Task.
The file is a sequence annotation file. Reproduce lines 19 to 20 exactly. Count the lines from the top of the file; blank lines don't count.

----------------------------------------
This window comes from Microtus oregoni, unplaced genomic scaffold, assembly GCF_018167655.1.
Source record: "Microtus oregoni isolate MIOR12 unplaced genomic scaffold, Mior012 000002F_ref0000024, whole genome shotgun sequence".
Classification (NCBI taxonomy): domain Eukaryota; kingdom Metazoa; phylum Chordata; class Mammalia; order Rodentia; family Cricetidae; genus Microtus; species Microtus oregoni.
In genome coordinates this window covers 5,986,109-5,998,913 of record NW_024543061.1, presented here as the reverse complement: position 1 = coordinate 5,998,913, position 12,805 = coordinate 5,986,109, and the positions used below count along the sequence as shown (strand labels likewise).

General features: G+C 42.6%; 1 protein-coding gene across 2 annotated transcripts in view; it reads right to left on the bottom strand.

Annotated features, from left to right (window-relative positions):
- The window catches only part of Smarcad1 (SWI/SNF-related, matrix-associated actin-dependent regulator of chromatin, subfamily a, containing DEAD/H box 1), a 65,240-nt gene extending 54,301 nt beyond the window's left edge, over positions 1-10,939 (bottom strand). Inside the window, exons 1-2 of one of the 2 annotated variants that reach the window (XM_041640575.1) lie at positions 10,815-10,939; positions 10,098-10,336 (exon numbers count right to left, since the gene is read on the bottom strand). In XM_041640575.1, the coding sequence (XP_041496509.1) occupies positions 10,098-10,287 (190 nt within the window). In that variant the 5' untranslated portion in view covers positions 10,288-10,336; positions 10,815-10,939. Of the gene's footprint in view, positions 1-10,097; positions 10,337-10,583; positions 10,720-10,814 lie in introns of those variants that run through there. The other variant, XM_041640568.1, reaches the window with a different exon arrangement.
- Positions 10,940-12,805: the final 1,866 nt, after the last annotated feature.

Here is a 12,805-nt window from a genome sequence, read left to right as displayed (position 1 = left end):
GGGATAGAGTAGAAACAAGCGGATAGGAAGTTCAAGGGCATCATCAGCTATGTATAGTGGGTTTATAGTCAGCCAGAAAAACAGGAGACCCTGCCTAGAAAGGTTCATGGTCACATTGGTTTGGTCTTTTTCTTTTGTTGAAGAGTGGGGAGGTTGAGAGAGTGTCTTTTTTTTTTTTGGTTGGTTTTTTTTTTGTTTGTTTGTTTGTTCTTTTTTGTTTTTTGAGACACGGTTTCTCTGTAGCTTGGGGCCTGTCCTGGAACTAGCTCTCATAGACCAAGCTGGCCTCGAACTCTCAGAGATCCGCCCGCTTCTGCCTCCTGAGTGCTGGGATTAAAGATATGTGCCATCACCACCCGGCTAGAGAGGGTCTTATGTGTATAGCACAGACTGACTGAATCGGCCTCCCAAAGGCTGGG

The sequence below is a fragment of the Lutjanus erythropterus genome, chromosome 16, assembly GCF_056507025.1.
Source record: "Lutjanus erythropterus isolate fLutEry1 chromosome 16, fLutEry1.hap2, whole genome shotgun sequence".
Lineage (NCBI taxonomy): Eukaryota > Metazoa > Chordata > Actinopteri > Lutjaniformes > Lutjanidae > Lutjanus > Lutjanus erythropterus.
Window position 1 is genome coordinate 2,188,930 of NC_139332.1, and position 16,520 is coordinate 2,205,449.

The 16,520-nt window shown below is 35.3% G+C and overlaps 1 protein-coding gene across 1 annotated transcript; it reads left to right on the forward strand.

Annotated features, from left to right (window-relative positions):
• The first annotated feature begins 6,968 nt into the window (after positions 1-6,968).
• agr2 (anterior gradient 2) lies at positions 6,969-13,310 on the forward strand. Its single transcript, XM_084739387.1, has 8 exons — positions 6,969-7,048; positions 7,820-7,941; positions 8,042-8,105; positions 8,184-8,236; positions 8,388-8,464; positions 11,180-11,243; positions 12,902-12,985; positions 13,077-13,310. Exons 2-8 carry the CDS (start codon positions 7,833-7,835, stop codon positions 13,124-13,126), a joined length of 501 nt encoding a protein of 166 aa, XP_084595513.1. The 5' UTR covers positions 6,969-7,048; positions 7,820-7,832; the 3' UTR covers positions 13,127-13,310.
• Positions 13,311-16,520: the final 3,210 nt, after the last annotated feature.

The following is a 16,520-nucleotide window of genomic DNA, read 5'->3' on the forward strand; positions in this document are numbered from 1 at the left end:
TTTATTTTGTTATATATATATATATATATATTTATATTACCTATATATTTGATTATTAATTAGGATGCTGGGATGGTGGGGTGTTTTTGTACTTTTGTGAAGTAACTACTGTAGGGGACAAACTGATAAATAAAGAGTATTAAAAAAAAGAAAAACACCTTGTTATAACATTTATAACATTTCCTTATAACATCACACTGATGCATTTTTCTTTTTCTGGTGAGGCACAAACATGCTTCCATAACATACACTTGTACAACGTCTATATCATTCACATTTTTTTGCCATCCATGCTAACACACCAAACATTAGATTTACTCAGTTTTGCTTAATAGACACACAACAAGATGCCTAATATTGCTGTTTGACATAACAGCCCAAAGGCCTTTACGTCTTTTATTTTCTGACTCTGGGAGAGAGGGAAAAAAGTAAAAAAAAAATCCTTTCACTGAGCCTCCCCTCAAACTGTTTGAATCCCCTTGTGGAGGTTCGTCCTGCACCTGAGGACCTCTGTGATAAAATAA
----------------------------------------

• Positions 13,311-16,520: the final 3,210 nt, after the last annotated feature.

The following is a 16,520-nucleotide window of genomic DNA, read 5'->3' on the forward strand; positions in this document are numbered from 1 at the left end: